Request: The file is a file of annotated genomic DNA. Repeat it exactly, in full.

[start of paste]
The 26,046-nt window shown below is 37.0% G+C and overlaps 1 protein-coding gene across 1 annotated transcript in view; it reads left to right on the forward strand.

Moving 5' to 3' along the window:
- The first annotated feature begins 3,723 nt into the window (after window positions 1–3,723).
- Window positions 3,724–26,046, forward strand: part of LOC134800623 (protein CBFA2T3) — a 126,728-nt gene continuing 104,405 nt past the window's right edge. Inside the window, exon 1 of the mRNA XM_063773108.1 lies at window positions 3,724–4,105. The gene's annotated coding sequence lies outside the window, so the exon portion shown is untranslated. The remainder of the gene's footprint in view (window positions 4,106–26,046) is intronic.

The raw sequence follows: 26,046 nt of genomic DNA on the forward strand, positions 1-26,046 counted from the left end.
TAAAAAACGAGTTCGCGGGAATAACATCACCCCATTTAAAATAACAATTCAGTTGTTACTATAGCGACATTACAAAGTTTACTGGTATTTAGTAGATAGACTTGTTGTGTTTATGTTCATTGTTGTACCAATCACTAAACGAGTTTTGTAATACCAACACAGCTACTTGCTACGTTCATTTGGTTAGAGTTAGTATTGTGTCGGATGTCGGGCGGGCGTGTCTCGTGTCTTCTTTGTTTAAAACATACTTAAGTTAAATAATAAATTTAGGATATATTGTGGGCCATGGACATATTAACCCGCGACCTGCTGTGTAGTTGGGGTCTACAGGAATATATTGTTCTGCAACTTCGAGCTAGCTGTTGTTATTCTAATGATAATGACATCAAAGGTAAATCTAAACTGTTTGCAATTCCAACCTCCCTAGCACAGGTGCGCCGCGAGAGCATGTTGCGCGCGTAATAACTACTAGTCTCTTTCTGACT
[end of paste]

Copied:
The 26,046-nt window shown below is 37.0% G+C and overlaps 1 protein-coding gene across 1 annotated transcript in view; it reads left to right on the forward strand.

Moving 5' to 3' along the window:
- The first annotated feature begins 3,723 nt into the window (after window positions 1–3,723).
- Window positions 3,724–26,046, forward strand: part of LOC134800623 (protein CBFA2T3) — a 126,728-nt gene continuing 104,405 nt past the window's right edge. Inside the window, exon 1 of the mRNA XM_063773108.1 lies at window positions 3,724–4,105. The gene's annotated coding sequence lies outside the window, so the exon portion shown is untranslated. The remainder of the gene's footprint in view (window positions 4,106–26,046) is intronic.

The raw sequence follows: 26,046 nt of genomic DNA on the forward strand, positions 1-26,046 counted from the left end.
TAAAAAACGAGTTCGCGGGAATAACATCACCCCATTTAAAATAACAATTCAGTTGTTACTATAGCGACATTACAAAGTTTACTGGTATTTAGTAGATAGACTTGTTGTGTTTATGTTCATTGTTGTACCAATCACTAAACGAGTTTTGTAATACCAACACAGCTACTTGCTACGTTCATTTGGTTAGAGTTAGTATTGTGTCGGATGTCGGGCGGGCGTGTCTCGTGTCTTCTTTGTTTAAAACATACTTAAGTTAAATAATAAATTTAGGATATATTGTGGGCCATGGACATATTAACCCGCGACCTGCTGTGTAGTTGGGGTCTACAGGAATATATTGTTCTGCAACTTCGAGCTAGCTGTTGTTATTCTAATGATAATGACATCAAAGGTAAATCTAAACTGTTTGCAATTCCAACCTCCCTAGCACAGGTGCGCCGCGAGAGCATGTTGCGCGCGTAATAACTACTAGTCTCTTTCTGACT